Kym Ragusa's memoir begins on the Strait of Messina, dividing Sicily from Calabria and representing the crossroad between Europe and Africa. This place is significative for the author, because her paternal ancestors migrated from Southern Italy to America and her maternal ancestors were African slaves brought to North America via a forced migration. Standing there on the ferryboat, with her corkscrew hair tied in a knot in order 'not to stand out' (p.18), she reflects on the meaning of belonging to a place. She would like to shoot the ancient Greek-Sicilian myth of Persephone, the goddess that divided her time between the underworld and the mortal world. 'What are you?', American people ask her, 'where are you from?', Italian people always enquire, curious about her skin colour and her childlike Italian.
The skin between us: a border, a map, a blank page. History and biology. The skin between us that kept us apart and sheltered us against the hurt we inflicted on each other. The skin between us: membrane, veil, mirror. [...]What are you?Black and Italian. African American, Italian American. American.Other. Biracial, Interracial. Mixed-blood, Half-Breed, High-Yellow, Redbone, Mulatta, Nigger, Dago, Guinea.Where are you from?
I DON'T KNOW where I was conceived, but I was made in Harlem. Its topography is mapped on my body: the borderlines between neighboorhoods marked by streets that were forbidden to cross, the borderlines enforced by fear and anger, and transgressed by desire. The streets crossing east to west, north to south, like the web of veins beneath my skin.(p.26-27).
Here begins Kym Ragusa's investigations of her identity, split between two communities that hardly interacted with each other: the Italian and the African American communities of East and West Harlem. Her mother, stunningly beautiful (but not at all a tragic mulatta!) and young, with a genius IQ and a career in modeling is the last of a series of strong African American beauties in her family, all light skinned and unfortunate with men. Descended from a Pittsburgh community where German ancestors have mingled with African American former slaves, blond hair coexisting with a 'double-edged pride' of being black, so that their ethnicity was both emblem of honor and deep shame, the author struggled to understand the entanglements of race divisions. Her corkscrew hair, her grandmother Miriam told her, were her father's fault, the result of HIS African roots, rather than her own (which had produced red hair, by the way, of the sort Malcolm X had). The glamor of the Harlem Renaissance her grandmother had experienced, her friendship with Marilyn Monroe in Los Angeles and with some of the greatest poets and musicians working in the Harlem area clashed with the violence in the nieghboorhood. The writer experienced it first hand: a man was murdered in the apartment building where she lived and her mother was threatened with a gun by a drugaddict.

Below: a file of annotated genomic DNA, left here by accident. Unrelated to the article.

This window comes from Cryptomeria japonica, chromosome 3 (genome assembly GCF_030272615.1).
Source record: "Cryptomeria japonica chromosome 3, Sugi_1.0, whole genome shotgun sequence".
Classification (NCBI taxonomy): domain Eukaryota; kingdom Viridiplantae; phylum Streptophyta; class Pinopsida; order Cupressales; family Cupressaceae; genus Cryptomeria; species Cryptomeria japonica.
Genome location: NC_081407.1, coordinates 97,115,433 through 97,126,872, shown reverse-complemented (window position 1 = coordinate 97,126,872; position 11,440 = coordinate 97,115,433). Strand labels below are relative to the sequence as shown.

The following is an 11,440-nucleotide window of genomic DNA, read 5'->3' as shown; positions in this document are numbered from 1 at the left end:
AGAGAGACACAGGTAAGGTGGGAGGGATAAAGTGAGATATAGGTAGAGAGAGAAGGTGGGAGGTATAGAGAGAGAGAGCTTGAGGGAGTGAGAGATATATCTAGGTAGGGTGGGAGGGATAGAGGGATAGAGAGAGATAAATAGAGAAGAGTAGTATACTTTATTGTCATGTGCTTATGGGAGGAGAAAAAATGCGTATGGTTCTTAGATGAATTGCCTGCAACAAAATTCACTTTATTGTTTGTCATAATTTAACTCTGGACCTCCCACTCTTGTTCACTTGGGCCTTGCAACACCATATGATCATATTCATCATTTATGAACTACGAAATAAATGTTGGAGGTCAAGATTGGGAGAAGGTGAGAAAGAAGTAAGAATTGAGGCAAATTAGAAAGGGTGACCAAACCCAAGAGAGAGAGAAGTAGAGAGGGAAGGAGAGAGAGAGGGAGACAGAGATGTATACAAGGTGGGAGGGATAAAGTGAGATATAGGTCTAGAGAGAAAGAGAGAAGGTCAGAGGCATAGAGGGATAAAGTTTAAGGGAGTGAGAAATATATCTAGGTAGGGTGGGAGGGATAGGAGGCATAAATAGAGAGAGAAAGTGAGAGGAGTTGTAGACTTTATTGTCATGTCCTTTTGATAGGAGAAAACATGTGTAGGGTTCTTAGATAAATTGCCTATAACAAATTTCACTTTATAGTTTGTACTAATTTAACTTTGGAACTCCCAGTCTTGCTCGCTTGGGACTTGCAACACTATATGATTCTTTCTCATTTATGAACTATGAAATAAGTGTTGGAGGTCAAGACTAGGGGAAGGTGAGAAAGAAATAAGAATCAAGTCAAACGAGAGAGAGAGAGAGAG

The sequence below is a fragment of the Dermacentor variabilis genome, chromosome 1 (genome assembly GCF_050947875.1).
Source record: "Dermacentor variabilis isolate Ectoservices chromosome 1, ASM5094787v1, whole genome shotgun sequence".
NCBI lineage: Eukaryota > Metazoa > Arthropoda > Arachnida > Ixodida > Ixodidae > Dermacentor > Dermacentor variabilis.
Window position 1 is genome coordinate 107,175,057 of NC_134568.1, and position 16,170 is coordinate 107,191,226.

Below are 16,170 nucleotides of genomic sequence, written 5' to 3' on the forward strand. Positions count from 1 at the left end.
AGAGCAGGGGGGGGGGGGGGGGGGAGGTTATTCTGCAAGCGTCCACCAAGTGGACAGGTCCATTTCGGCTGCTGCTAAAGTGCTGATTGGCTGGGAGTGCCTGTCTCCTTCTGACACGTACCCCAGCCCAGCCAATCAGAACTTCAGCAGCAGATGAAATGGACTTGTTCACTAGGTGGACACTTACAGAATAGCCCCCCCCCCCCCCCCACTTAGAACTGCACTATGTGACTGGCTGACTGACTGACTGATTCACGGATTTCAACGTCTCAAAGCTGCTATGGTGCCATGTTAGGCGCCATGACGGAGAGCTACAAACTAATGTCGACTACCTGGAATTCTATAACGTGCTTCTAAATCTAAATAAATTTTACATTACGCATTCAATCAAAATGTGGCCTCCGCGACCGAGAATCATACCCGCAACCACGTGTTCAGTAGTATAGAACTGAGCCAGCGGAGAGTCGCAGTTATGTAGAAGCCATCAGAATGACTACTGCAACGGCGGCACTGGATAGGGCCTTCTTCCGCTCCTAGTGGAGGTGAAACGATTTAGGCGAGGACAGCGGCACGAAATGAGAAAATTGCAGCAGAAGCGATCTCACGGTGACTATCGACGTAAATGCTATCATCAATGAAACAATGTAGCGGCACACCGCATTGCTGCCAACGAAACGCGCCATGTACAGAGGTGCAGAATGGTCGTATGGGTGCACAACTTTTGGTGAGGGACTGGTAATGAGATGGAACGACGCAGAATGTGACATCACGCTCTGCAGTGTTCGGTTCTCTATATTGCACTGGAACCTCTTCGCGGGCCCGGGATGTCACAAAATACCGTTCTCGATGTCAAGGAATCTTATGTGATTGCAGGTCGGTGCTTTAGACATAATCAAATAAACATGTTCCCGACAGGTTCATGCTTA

On the other side of the family, a noisy, poor Italian American family, her grandfather speaking always Calabrese and her grandmother Gilda always looking at her suspiciously, because of the color of her skin. Her Italian American relatives struggled to get along with the maternal side of her family: her grandmother Miriam and her aunts thinking that her father was too poor and working class to suit their taste. With a mostly absent father, who after the Vietnam war had become addicted to drugs, and a Puerto Rican step-mother to add into the salad bowl, the author relates how her family, after a whole life spent in the city, tried to adjust to the life in a small place: growing vegetables in the garden, for example.
Revolving around the figure of her two grandmothers Miriam and Gilda, who died one week apart from each other like two sisters crossing the ocean as immigrants to a new land, this memoir is written in an intimate way, never banal and always compelling. It challenges notions of fixed identity, of blackness and whiteness - her skin is sometimes lighter, other times the same as that of her Italian American friends, but it is always perceived as different by others. It strikes me that the two communities are different and similar in ways that I didn't expect: the neighboorhood of La Kalsa, in Palermo, getting rough at night time, resembles the Harlem and the Bronx of her childhood and teenage years. There, as well, civilizations meet: African and Asian immigrants living side by side with the Sicilian people, who also show the signs of the Arabian and the Norman dominations. Also, on her maternal side she can go back several generations to Sybela, a slave who escaped slavery with the master's son, but on her paternal side things are dimmer: one would expect the opposite. The trauma of immigration, together with the ghost of racial segregation add to the picture of a conflicted identity, but her "family portraits" are always affectionate and above all honest. Written with an evident gusto for storytelling, "The Skin Between Us" is a bridge between cultures, an ode to every family and every painful story that nonetheless hides a pleasant aftertaste.
About the author: Kym Ragusa was born in New York City in 1966. She is a writer and a documentary filmmaker. Her short movies "Passing" and "Fuori/Outside" explore her double heritage. This is her first book.